Developer: Ubisoft Toronto
Sam's back and the stakes have never been higher. On the trail of a mysterious well-equipped terrorist cell known only as the Engineers, who plan to force the American government to withdraw troops from foriegn countries with heinous attacks across the globe, Fisher becomes the leader of his own mobile strike team. Bringing CIA agent Isaac Briggs, tech specialist Charlie Cole and longtime 'ally' Anna Grímsdóttir into the fold, his aptly-named Fourth Echelon is all that stands in the way of total anarchy, able to strike at any impending threat with impunity.
However, the stakes have also never been higher for Ubisoft Toronto. The newly-formed studio have promised us nothing less than the "biggest Splinter Cell ever," a game that thrives on providing variety and value alongside stealthy thrills and strategic depth. They've had to weather some horrible misleading trailers and controversy surrounding the departure of Michael Ironside, but having been loosed on the latest production build for just shy of three hours, I can report that Blacklist is probably on course to deliver on its promise.
Most games autocratically make the choice between stealth or action, non-lethal or murderous, singleplayer or multiplayer and night or day for you, but Blacklist attempts to tie everything together and put the decision in your hands. Are you a stealthy ghost, a predatory panther or an assault specialist? What mission do you want to take on, and in what order? How will you spend your war chest? Want to bring a friend? This time, gameplay is the fifth freedom. Blacklist is your game, played your way... most of the time.
Variety and value is the main objective here, and it permeates every aspect of the experience. Levels run the gamut from night-time oil rig infiltrations to daytime opium field wetworks and Iraqi incursions, most of which present genuine width and room to make your own way through. In terms of gameplay, Splinter Cell: Blacklist builds on Conviction's predatory stylings and ferociously aggressive mechanics, but give you more freedom in terms of how you want to use pure stealth, height advantage, silent brutality and all-out gunslinging. Basically, you'll need to decide if you're a Ghost, Panther or Assault.
Ghosts, as the name suggests, specialise in pure non-lethal infiltration. We're talking classic Splinter Cell here: keeping hidden, staying low (or incredibly high on pipes and ledges) and crucially moving through levels without anyone even knowing you were there. An array of gadgets let Sam lure guards out of position, or grant superior situational awareness with various goggle modes. Should engagement be necessary, ghosts will look to knock guards out with brutal CQC takedowns and ledge smashes, stashing their unconscious adversaries away from the beaten track so they're not roused by passing patrols. Yes, you can move bodies now.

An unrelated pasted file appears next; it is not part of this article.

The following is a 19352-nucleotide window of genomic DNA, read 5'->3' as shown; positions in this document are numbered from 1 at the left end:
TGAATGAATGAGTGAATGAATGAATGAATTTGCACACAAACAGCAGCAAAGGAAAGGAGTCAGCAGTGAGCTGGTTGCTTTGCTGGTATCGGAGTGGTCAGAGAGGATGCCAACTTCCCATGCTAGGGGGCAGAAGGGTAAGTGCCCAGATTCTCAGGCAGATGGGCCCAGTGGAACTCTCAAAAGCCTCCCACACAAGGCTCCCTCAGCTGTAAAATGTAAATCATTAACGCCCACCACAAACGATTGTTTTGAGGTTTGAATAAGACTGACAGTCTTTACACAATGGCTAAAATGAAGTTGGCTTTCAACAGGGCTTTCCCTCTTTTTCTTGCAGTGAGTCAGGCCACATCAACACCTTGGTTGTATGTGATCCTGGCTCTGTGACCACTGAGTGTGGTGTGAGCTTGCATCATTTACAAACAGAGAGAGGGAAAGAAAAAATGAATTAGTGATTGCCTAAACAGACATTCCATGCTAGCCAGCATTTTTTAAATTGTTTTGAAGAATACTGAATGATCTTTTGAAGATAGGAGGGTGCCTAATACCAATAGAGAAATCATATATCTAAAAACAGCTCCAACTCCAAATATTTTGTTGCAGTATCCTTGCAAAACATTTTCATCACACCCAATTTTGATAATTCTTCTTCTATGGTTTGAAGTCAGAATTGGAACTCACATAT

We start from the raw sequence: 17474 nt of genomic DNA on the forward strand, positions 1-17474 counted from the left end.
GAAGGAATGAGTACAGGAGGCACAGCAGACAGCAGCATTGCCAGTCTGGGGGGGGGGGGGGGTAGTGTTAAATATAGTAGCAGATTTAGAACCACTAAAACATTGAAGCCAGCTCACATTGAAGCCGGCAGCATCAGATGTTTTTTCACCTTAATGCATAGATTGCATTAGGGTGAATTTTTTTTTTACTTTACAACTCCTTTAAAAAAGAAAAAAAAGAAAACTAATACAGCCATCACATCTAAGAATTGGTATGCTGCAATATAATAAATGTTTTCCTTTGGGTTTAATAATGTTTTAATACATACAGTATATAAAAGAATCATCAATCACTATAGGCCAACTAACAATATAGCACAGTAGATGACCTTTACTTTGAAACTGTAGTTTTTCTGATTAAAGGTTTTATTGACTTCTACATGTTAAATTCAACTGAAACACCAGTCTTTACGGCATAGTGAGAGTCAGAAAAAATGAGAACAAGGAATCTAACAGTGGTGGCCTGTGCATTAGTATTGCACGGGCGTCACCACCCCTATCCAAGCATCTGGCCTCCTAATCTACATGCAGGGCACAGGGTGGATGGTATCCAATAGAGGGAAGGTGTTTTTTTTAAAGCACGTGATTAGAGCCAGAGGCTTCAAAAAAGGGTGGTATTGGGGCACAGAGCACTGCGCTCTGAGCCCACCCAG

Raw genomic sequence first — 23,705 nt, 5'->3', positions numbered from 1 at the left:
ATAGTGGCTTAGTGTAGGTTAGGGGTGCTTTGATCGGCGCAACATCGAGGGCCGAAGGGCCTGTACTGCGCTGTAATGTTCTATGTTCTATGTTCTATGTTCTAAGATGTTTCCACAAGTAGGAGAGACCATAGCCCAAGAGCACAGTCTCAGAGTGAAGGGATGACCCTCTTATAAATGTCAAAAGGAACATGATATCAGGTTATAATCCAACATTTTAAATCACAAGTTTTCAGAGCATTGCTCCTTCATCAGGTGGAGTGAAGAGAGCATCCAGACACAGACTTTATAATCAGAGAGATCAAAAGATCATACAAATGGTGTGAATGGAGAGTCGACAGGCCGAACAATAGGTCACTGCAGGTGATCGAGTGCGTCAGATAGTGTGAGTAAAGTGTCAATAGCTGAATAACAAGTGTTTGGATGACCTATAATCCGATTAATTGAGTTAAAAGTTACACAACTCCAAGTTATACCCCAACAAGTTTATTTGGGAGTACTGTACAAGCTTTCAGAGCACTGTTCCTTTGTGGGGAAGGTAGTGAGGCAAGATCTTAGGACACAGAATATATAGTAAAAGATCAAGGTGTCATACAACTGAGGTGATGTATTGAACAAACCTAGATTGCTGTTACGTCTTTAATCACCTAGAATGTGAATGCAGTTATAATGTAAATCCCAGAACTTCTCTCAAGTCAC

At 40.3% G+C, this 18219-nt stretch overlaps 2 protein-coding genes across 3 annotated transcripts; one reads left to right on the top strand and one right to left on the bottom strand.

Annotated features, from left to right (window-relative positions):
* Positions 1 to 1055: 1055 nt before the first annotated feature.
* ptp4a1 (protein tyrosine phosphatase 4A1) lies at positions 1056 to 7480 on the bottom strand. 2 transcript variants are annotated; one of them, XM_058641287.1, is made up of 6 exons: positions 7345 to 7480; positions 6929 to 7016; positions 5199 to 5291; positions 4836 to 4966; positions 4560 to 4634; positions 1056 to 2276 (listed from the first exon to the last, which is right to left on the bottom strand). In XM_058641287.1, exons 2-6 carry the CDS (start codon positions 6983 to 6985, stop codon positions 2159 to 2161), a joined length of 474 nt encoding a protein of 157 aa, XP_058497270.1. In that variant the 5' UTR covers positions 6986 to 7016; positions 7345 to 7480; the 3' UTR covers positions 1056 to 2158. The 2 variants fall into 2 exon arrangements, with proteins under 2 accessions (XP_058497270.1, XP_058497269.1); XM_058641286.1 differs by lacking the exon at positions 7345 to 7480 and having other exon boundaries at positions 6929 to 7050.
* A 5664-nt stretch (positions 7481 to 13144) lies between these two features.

An unlockable tiltrotor drone can be used to spot enemies, scout and even neutralise tangos with a built-in stun gun. Most levels are wide and deceptively tall; featuring multiple routes, different elevations and potential for clever manoeuvres, though there are a few set pieces where using pure stealth will be very difficult. Dogs, for example, will need to be given a wide berth.
Panthers favour stealth too, but they don't leave survivors. Stalking enemies from the shadows, high positions, ledges and right behind their unknowing backs, you'll aggressively hunt the Engineers and their allies using a Malay knife and silenced firearms. Sam can whisper to foes from the shadows, beckoning them into dark corners and instant death melee range. Takedowns recharge the familiar Mark & Execute system, used to automatically dispatch small groups of foes. Using the environment to advantage is key, facilitated by smooth traversal, allowing you to assassinate enemies from rooftops and ziplines or gradually pulling an entire squad of goons out of various windows as they desperately try to work out what's going on. It's pure predation, equal parts assassin and voyeur.
Hi, I'm Jonathan Lester, and I'm a panther. Rawr.
Every once in a while you might find yourself needing to fall back on a gun, putting you firmly into the Assault bracket. Blacklist has tightened up gunplay considerably, supporting a variety of noisy weapons and explosives to thin out the Engineers. As in Conviction, abusing the Last Known Position mechanics is key: relocating between cover and flanking enemies who erroneously think they know where you are. When mixed with a little Panther playstyle to access rooftops and charge up executions, there's certainly some fun to be had here. There's little more satisfying than affixing a breaching charge to a door, but using it a distraction as you rappel through a window behind the terrified occupants. However, Sam can't take much punishment and will quickly get gunned down unless you're deadly fast on the trigger. Especially when hulking heavy infantry join the party.
Favouring one playstyle can contribute to unlockable challenges within each level, but brilliantly, you're free to mix and match your strategies at any time. I found myself sneaking past guards one moment and kicking down doors the next, knocking out foes while hanging from ledges or luring them over to quietly shiv up in a dark corner. I sniped priority targets to avoid them being roused later, stashed bodies and went in all guns blazing as the situation demanded. Grenades through windows. Smoke. Pulse-pounding pure stealth. Knockouts. An SMG rampage. All of it, all the time, how I decided to engage. Even drone strikes are purely optional and can be ignored if you prefer to keep things quiet and personal. The net effect is an intoxicating feeling of actively calling the shots, not following orders.